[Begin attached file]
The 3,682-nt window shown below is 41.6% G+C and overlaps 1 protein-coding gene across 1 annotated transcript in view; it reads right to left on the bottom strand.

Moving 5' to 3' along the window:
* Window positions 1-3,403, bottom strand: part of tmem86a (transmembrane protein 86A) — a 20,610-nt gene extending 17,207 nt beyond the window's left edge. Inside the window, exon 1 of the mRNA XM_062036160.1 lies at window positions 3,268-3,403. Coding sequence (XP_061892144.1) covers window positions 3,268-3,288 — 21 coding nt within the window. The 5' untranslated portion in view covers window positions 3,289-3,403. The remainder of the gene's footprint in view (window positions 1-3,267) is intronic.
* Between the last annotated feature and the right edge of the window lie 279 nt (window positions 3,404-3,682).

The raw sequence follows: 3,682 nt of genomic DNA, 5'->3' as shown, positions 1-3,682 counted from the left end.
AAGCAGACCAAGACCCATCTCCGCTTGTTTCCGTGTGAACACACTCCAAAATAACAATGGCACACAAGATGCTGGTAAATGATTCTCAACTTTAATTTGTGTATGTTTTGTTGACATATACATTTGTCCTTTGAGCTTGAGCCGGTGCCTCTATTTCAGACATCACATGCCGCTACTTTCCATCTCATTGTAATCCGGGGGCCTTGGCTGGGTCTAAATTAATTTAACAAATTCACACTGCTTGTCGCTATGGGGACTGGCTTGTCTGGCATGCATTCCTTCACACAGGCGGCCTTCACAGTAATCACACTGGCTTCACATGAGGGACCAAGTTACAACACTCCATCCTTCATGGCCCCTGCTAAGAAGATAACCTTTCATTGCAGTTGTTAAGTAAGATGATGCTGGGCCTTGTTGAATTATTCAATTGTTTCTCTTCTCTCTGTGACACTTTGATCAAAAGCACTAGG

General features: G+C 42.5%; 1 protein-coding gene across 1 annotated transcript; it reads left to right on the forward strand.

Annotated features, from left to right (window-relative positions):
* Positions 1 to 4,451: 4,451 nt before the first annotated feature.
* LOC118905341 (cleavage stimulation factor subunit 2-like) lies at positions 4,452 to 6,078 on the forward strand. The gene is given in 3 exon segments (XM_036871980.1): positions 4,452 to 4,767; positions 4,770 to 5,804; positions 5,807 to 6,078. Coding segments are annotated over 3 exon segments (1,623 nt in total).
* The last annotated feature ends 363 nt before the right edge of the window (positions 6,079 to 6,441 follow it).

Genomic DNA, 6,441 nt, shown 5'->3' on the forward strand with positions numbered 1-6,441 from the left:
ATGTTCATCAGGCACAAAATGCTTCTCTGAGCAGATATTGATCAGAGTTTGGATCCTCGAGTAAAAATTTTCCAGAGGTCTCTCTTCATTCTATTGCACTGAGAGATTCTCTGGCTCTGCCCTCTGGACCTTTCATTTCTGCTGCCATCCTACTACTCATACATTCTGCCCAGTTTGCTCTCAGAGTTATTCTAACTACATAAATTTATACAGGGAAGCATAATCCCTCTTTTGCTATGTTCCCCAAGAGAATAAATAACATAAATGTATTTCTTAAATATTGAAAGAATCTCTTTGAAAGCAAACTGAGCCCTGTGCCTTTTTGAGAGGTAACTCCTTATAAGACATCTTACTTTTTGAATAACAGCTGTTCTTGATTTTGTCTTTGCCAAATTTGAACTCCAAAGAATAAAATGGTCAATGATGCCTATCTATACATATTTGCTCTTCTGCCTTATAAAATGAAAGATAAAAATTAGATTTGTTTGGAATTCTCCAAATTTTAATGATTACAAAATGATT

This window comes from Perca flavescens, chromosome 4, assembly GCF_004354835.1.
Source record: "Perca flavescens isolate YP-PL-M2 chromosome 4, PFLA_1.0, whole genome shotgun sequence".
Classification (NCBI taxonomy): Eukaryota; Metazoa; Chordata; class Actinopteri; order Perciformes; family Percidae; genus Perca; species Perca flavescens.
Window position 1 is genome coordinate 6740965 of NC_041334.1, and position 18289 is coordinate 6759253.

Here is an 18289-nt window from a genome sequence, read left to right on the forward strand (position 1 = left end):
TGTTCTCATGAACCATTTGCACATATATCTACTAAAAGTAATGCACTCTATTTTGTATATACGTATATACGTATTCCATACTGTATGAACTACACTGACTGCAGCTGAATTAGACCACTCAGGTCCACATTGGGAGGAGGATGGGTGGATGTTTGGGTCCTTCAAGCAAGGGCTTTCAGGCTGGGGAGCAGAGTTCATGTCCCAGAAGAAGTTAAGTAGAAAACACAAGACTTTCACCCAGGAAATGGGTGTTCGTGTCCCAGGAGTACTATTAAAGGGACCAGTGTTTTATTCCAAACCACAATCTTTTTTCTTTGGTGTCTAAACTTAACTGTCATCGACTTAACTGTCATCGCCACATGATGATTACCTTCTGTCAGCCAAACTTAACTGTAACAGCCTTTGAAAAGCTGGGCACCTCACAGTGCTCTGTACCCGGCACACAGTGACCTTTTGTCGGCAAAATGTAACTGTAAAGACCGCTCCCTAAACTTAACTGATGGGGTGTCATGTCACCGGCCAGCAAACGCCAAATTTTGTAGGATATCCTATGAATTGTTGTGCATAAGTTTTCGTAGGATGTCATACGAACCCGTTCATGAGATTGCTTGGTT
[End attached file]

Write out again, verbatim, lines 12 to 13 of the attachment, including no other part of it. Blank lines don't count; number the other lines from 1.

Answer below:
Genomic DNA, 6,441 nt, shown 5'->3' on the forward strand with positions numbered 1-6,441 from the left:
ATGTTCATCAGGCACAAAATGCTTCTCTGAGCAGATATTGATCAGAGTTTGGATCCTCGAGTAAAAATTTTCCAGAGGTCTCTCTTCATTCTATTGCACTGAGAGATTCTCTGGCTCTGCCCTCTGGACCTTTCATTTCTGCTGCCATCCTACTACTCATACATTCTGCCCAGTTTGCTCTCAGAGTTATTCTAACTACATAAATTTATACAGGGAAGCATAATCCCTCTTTTGCTATGTTCCCCAAGAGAATAAATAACATAAATGTATTTCTTAAATATTGAAAGAATCTCTTTGAAAGCAAACTGAGCCCTGTGCCTTTTTGAGAGGTAACTCCTTATAAGACATCTTACTTTTTGAATAACAGCTGTTCTTGATTTTGTCTTTGCCAAATTTGAACTCCAAAGAATAAAATGGTCAATGATGCCTATCTATACATATTTGCTCTTCTGCCTTATAAAATGAAAGATAAAAATTAGATTTGTTTGGAATTCTCCAAATTTTAATGATTACAAAATGATT